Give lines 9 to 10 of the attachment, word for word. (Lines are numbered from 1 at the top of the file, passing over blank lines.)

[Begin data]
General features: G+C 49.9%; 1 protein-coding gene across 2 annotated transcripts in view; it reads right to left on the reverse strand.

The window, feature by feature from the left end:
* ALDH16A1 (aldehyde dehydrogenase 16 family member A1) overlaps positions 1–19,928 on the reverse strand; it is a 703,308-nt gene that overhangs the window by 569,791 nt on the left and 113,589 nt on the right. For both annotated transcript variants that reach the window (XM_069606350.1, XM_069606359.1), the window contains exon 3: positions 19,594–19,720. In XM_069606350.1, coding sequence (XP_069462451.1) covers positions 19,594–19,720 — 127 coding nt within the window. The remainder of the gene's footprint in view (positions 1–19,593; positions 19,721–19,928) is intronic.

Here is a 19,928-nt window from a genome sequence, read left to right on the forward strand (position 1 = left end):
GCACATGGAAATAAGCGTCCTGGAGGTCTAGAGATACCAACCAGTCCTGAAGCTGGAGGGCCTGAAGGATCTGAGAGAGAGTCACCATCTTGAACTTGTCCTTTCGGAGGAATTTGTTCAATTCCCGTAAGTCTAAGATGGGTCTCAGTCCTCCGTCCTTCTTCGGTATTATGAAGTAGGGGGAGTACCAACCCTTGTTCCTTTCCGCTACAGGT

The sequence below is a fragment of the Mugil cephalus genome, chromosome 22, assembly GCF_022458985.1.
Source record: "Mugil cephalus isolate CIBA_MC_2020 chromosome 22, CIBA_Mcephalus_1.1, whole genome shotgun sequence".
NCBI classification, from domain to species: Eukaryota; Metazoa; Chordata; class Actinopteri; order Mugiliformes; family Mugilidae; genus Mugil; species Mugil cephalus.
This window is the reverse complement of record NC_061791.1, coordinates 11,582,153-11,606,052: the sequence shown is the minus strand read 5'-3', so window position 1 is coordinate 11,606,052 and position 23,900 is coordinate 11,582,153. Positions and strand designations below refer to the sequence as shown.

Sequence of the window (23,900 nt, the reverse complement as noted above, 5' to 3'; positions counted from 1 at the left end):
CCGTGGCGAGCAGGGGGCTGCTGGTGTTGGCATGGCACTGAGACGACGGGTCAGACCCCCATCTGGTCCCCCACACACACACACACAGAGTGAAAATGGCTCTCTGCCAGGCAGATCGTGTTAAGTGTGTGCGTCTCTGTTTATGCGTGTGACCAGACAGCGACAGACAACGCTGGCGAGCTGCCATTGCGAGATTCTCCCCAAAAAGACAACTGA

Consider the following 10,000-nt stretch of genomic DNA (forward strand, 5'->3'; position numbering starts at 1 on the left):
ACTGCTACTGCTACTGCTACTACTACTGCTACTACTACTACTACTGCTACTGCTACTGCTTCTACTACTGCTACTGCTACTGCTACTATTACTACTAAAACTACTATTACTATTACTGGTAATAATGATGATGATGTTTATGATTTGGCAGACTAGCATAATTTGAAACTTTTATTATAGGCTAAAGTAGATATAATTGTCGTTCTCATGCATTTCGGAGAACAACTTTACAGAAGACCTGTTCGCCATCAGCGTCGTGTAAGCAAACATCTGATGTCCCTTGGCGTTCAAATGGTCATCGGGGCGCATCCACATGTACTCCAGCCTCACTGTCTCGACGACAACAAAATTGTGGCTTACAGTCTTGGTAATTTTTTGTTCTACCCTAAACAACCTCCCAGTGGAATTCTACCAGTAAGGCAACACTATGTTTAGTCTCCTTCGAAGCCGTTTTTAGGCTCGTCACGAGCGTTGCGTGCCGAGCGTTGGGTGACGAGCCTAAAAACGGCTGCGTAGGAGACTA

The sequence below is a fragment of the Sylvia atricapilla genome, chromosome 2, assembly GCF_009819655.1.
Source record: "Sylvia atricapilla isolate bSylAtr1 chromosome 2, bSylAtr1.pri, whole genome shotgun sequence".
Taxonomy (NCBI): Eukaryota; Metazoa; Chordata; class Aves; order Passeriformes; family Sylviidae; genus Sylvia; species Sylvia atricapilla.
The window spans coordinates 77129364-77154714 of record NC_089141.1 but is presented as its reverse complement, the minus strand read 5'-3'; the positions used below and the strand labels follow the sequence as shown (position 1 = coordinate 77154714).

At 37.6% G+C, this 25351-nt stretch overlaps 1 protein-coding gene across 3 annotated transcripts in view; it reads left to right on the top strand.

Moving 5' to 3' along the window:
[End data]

This window is the reverse complement of record NC_061791.1, coordinates 11,582,153-11,606,052: the sequence shown is the minus strand read 5'-3', so window position 1 is coordinate 11,606,052 and position 23,900 is coordinate 11,582,153. Positions and strand designations below refer to the sequence as shown.

Sequence of the window (23,900 nt, the reverse complement as noted above, 5' to 3'; positions counted from 1 at the left end):